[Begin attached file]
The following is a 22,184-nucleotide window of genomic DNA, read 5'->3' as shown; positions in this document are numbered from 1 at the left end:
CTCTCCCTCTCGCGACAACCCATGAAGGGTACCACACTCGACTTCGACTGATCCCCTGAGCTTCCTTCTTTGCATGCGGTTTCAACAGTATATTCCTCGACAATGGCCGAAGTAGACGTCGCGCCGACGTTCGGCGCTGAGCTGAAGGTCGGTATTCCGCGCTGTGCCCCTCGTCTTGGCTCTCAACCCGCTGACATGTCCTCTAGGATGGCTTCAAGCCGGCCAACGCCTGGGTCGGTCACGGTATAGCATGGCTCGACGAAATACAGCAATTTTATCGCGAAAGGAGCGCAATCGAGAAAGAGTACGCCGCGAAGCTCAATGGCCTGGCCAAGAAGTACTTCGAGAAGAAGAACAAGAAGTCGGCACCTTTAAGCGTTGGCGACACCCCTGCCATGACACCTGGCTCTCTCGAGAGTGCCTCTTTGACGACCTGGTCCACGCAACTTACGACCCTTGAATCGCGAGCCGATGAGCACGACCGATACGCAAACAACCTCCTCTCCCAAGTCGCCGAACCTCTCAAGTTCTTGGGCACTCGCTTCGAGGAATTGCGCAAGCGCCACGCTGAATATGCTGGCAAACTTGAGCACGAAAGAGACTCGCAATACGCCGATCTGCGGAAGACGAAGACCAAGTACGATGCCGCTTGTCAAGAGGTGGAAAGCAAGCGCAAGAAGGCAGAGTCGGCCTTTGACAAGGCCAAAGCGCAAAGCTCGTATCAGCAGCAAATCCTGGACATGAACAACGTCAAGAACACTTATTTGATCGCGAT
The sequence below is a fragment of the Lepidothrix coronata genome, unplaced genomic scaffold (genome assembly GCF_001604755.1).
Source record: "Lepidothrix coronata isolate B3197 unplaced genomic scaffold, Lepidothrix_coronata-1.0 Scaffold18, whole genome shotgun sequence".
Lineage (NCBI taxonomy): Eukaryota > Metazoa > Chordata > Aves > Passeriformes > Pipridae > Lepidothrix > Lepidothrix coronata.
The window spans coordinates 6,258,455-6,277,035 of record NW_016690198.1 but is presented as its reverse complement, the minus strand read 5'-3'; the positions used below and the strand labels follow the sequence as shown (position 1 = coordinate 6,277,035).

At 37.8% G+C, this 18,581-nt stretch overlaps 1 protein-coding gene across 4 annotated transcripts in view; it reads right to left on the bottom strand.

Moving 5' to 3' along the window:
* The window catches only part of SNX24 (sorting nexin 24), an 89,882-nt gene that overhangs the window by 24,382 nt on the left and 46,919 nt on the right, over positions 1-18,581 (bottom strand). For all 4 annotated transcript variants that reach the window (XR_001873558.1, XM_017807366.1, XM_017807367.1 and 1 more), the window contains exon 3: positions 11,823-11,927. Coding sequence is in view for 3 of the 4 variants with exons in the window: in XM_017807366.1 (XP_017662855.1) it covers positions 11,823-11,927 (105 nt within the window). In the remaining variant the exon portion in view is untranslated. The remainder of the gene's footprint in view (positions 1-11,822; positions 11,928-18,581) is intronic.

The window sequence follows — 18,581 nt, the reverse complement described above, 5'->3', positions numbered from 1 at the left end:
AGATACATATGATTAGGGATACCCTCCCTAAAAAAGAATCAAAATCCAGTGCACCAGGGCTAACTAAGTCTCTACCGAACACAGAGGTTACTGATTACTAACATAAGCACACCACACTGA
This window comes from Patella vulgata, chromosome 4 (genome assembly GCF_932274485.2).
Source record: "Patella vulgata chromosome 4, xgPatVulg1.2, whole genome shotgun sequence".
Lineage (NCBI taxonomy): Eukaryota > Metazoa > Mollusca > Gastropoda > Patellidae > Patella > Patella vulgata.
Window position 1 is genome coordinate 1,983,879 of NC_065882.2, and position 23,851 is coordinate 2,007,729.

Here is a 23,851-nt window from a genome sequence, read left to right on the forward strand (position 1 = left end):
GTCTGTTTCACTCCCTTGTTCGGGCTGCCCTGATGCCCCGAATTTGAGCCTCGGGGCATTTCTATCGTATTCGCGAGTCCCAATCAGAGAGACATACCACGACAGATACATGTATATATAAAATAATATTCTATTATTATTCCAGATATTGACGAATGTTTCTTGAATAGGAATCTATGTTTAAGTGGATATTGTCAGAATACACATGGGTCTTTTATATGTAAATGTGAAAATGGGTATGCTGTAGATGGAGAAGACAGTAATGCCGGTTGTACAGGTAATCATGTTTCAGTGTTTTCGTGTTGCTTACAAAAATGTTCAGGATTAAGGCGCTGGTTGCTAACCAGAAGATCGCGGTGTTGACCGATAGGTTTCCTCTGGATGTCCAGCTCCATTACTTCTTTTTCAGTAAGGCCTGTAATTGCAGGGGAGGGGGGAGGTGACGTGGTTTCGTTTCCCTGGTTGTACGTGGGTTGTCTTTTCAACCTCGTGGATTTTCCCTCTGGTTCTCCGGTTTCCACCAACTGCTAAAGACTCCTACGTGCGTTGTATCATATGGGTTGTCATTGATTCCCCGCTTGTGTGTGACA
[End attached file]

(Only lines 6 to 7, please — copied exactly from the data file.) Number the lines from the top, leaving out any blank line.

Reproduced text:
The window spans coordinates 6,258,455-6,277,035 of record NW_016690198.1 but is presented as its reverse complement, the minus strand read 5'-3'; the positions used below and the strand labels follow the sequence as shown (position 1 = coordinate 6,277,035).

At 37.8% G+C, this 18,581-nt stretch overlaps 1 protein-coding gene across 4 annotated transcripts in view; it reads right to left on the bottom strand.